April 20, 2009
Spring finally came to Manhattan on Thursday, and I shut my iBook and headed for Central Park. It was the first time that I'd strolled through the park since October, and the occasion, like the weather, was similar: I was headed for the Metropolitan Museum of Art, this time to see "Pierre Bonnard: The Late Interiors," an exhibition of paintings and works on paper by one of the artists I love best.
The last time that I wrote at any length about Bonnard was in 2002. I'd just been to see "Bonnard: Early and Late," a splendid show mounted by the Phillips Collection, my favorite museum. I reviewed it for The Wall Street Journal:
When some ambitious art professor gets around to writing the history of taste in the 20th century, it will doubtless contain a chapter called "The Mysterious Case of M. Bonnard." Long after his death in 1947, Pierre Bonnard was mostly ignored by critics and all but unknown to the public at large. Like Vlaminck or Vuillard, he was the sort of French painter you bought if you couldn't afford a Monet. It says everything about his postwar reputation that in payment for his cameo appearance in the film "Around the World in 80 Days," Noël Coward was given a small Bonnard as a Christmas present. Flashy, unsound types like Coward reveled in his iridescent magenta-and-yellow palette, but cooler heads thought him not quite...serious.
No wonder. Not only did Bonnard turn his back on the hard austerities of cubism and abstraction, he painted the world around him with a Colette-like sensuality that still makes puritans squirm. "Draw your pleasure--paint your pleasure--express your pleasure strongly," he wrote in a 1935 notebook entry. At the height of the Age of Anxiety, who cared for pleasure?
I, on the other hand, care very much for pleasure, especially when the sun is bright and the air balmy, though there aren't many artists capable of inducing me to stay inside on a day like Thursday. Truth to tell, I'm not sure that Bonnard himself could have brought that trick off were it not for the fact that my Upper West Side apartment is within walking distance of the Met. After putting Saturday's "Sightings" column to bed, I hit the road and stayed on the move for the rest of the day.
I hadn't been to the Met since October, so I divided my time there between the Bonnard show and the modern-art galleries, where I looked in on some old friends and saw some other pieces that were new to me (including a photographic self-portrait of George Bernard Shaw that was given to the Met by Alfred Stieglitz). Once I'd seen my fill, though, I went straight back to Central Park and resumed my rambling.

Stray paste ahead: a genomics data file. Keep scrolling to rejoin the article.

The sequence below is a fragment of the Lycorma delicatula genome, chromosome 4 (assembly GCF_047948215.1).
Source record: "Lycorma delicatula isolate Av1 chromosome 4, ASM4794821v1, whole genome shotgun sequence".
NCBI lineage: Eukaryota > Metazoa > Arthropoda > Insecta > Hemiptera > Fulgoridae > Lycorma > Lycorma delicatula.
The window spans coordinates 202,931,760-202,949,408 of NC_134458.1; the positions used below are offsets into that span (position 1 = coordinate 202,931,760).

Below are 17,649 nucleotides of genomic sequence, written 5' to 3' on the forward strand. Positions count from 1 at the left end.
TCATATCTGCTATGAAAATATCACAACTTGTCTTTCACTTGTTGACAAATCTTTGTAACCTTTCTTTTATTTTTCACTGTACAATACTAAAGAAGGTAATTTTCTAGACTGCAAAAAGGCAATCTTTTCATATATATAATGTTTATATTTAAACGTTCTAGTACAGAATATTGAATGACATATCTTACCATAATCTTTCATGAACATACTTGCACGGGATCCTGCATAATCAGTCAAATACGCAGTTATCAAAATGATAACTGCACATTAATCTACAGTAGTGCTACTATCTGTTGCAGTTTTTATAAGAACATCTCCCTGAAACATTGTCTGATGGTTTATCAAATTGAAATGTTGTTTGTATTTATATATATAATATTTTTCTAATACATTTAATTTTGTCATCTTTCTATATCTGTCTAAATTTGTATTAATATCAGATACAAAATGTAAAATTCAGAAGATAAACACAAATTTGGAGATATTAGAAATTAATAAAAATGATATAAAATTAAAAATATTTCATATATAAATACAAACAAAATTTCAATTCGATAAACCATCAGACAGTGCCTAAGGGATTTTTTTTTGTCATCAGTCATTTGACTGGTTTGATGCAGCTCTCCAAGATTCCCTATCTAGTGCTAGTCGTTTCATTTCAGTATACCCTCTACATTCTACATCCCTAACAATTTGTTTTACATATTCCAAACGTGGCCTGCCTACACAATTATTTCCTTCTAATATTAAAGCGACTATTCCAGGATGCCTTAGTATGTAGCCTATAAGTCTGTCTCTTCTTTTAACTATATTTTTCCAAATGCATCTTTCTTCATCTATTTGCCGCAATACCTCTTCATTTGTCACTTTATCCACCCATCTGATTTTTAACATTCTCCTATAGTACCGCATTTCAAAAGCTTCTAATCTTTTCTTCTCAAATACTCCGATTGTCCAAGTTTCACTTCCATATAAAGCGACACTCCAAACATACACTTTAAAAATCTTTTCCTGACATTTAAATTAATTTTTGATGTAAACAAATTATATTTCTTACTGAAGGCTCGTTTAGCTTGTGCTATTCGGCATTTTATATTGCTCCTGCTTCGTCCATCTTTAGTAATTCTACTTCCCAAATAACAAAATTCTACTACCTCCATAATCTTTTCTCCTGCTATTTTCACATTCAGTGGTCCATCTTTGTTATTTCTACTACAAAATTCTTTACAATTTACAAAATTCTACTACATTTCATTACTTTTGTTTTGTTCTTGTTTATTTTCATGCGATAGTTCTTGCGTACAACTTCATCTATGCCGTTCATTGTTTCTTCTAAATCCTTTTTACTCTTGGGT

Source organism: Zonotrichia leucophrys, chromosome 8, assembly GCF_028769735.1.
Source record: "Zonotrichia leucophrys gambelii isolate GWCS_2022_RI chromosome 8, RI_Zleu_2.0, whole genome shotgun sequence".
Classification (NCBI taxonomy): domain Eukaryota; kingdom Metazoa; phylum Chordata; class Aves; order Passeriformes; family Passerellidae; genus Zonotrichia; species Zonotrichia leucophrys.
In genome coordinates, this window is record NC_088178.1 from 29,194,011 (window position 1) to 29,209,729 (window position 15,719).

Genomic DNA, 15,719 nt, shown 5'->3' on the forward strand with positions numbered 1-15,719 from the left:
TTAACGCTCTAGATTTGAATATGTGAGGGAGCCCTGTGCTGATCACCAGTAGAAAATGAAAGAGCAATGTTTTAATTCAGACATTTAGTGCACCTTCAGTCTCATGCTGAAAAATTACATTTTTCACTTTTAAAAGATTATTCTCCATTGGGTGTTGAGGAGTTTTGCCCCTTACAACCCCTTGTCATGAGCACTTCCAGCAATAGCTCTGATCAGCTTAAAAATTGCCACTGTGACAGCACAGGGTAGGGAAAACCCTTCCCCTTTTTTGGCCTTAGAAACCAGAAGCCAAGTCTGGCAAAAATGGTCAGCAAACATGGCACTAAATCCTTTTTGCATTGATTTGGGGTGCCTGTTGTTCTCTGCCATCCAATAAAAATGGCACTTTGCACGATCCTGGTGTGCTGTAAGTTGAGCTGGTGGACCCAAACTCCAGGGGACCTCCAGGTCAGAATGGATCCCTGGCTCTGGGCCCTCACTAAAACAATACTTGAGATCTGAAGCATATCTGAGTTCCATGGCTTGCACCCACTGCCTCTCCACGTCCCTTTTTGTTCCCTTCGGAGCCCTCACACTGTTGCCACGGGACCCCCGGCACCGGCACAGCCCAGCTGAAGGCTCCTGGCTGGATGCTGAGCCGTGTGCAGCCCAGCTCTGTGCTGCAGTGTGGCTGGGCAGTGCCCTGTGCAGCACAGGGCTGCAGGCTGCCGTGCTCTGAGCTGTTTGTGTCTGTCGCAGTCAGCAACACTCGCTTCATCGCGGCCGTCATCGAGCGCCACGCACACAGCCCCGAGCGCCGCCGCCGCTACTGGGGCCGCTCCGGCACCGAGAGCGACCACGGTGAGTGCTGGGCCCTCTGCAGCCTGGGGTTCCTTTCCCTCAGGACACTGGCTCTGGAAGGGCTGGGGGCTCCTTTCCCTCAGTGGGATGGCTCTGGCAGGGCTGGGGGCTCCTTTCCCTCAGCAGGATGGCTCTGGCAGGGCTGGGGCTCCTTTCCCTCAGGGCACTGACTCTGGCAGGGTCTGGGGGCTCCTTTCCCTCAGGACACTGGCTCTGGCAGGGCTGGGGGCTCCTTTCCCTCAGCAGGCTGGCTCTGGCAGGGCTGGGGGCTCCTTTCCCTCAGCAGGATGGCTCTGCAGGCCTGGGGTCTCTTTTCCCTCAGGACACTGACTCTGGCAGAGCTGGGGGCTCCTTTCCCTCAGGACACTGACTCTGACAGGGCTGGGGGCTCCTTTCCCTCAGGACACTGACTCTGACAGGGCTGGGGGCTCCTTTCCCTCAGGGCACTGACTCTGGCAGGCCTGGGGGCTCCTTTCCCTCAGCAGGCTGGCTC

Nobody who follows this blog with any regularity will need to be told that I was greatly in need of the restorative power of art. It says something about how busy I've been that I nearly missed the Bonnard show (it closed yesterday). Don't think I'm unaware of the monomaniacal quality of my recent postings! Between Pops, The Letter, and my regular duties at the Journal and Commentary, it feels like months since I last had more than an hour or two to myself, and I doubt that Mrs. T and I will have time for anything resembling a real vacation until...oh, maybe January.
That's one of the reasons why I responded so strongly to Bartlett Sher's revival of Joe Turner's Come and Gone when I saw it on Broadway two weeks ago: it lifted me out of my seat and took me someplace else. On the way home, I thought of the last paragraph of C.S. Lewis' An Experiment in Criticism:
Literary experience heals the wound, without undermining the privilege, of individuality. There are mass emotions which heal the wound; but they destroy the privilege. In them our separate selves are pooled and we sink back into sub-individuality. But in reading great literature I become a thousand men and yet remain myself. Like a night sky in the Greek poem, I see with a myriad eyes, but it is still I who see. Here, as in worship, in love, in moral action, and in knowing, I transcend myself; and am never more myself than when I do.
Art's near-magical power to work this mental miracle is the reason why we turn to it in times of stress--yet I'd be lying if I told you that my trip to the Met was the best thing about my day. As much as I love Bonnard, it was Central Park that truly refreshed me on Thursday, the same way it did in the weeks and months following my illness. I didn't fully understand how much the grey weather of the past few weeks had blunted my ability to rejoice in life until it went away and I felt the sunshine on my face. No artist, not even Pierre Bonnard at his most ravishing, can hope to top that.
On Friday Mrs. T joined me in New York. We saw Mary Stuart that night and all three installments of The Norman Conquests the next day. Then we left for Connecticut, where I'm writing these words. I'll be spending most of the week at my desk--I have much to do before the Broadway season ends and I fly to Chicago for the first of my summer reviewing trips--and I'm sure that I'll be frazzled again by the time I return to the Upper West Side on Friday. For the moment, though, my head and heart are full of spring, and I can't imagine being even slightly happier.
Posted April 20, 2009 12:00 AM